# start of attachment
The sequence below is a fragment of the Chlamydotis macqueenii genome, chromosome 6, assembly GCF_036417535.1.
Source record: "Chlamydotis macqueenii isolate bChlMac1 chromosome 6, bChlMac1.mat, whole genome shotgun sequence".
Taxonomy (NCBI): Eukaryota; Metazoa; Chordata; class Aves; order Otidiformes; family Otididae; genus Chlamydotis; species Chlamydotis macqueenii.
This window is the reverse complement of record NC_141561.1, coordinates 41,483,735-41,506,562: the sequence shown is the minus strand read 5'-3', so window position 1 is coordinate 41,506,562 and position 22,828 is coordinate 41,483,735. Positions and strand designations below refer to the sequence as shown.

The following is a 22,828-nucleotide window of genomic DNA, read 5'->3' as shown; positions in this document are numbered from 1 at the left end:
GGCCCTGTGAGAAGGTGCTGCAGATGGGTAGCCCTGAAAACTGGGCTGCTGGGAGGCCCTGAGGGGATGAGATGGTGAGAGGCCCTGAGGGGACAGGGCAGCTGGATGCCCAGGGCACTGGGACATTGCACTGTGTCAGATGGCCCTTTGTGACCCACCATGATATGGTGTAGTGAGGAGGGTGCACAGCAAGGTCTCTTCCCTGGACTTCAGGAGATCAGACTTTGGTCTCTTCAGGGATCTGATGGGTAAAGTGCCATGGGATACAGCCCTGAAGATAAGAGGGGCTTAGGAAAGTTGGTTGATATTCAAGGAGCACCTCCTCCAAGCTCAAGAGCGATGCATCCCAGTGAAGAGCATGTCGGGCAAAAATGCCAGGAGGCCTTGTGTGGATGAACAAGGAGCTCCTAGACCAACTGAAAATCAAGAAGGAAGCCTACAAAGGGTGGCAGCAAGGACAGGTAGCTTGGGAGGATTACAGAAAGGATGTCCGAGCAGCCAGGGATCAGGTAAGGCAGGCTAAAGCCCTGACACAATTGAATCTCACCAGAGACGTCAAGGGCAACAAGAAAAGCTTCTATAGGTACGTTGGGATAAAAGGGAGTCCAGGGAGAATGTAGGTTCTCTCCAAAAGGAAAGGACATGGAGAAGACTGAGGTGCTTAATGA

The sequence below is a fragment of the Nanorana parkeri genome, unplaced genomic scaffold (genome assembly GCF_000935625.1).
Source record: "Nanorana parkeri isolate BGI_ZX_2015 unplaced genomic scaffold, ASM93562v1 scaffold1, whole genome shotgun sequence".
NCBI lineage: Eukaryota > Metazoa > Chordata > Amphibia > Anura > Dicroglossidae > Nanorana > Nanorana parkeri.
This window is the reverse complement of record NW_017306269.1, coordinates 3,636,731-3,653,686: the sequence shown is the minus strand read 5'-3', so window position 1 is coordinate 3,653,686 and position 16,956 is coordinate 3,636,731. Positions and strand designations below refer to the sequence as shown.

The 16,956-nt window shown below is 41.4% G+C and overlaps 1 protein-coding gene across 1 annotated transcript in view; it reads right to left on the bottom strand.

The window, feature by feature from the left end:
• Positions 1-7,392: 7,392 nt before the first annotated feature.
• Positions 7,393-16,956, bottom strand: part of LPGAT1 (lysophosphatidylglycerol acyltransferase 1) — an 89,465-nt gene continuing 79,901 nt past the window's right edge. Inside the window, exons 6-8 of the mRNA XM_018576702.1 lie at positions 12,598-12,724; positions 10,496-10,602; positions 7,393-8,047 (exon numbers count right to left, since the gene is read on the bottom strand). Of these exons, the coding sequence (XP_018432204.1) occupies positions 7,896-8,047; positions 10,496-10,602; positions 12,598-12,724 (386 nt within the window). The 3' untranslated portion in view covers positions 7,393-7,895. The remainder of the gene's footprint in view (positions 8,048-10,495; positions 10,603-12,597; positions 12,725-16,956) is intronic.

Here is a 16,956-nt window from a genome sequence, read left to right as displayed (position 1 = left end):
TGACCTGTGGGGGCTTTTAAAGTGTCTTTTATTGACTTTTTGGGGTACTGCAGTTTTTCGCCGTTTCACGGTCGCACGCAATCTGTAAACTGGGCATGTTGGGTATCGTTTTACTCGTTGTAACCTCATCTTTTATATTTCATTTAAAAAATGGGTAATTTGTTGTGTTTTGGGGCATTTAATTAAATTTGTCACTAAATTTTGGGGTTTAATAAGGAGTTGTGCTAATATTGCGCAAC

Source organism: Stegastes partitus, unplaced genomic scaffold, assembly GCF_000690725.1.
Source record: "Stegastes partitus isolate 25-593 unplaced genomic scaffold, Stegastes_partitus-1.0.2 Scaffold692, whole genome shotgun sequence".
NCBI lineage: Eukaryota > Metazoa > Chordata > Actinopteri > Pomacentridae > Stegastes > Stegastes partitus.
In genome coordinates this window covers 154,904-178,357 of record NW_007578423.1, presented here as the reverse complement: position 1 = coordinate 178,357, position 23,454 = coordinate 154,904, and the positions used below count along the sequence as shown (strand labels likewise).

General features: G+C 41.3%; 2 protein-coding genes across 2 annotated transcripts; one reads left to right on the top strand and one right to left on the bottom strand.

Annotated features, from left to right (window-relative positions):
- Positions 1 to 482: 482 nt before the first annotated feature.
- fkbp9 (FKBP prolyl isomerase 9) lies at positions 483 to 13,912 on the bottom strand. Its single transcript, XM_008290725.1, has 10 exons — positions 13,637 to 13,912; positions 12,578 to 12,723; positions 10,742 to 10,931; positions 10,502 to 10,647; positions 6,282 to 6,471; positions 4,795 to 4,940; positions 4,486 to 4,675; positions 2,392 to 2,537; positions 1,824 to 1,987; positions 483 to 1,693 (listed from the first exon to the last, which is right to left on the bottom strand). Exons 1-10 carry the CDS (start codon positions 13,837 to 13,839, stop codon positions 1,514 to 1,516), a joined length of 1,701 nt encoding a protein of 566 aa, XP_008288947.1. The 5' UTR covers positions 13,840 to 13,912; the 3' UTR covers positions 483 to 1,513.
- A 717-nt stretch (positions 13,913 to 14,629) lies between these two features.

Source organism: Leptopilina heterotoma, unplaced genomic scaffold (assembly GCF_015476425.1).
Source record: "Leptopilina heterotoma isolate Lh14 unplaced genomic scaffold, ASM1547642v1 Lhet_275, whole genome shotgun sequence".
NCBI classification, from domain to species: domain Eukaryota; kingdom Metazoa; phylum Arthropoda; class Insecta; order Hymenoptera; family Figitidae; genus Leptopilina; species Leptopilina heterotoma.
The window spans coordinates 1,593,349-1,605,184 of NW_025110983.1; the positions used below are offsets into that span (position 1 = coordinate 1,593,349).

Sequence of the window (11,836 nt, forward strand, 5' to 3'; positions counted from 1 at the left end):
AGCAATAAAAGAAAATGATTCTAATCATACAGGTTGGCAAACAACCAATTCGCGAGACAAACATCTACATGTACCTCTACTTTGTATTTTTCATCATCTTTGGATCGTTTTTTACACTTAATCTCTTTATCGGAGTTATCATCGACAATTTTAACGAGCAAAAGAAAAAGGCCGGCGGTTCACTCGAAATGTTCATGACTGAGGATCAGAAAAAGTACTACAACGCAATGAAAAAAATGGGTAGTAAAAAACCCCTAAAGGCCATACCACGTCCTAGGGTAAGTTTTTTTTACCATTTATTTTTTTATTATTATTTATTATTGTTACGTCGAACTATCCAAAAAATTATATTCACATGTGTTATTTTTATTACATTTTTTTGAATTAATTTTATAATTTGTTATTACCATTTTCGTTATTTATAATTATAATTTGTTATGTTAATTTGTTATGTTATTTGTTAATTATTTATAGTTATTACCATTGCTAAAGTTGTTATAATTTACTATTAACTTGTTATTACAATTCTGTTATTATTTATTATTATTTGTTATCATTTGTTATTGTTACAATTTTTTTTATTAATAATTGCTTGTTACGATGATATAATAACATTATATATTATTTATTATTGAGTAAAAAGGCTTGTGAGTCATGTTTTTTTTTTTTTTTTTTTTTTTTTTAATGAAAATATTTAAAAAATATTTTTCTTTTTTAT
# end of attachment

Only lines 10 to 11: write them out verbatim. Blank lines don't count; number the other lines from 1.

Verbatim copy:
This window is the reverse complement of record NW_017306269.1, coordinates 3,636,731-3,653,686: the sequence shown is the minus strand read 5'-3', so window position 1 is coordinate 3,653,686 and position 16,956 is coordinate 3,636,731. Positions and strand designations below refer to the sequence as shown.

The 16,956-nt window shown below is 41.4% G+C and overlaps 1 protein-coding gene across 1 annotated transcript in view; it reads right to left on the bottom strand.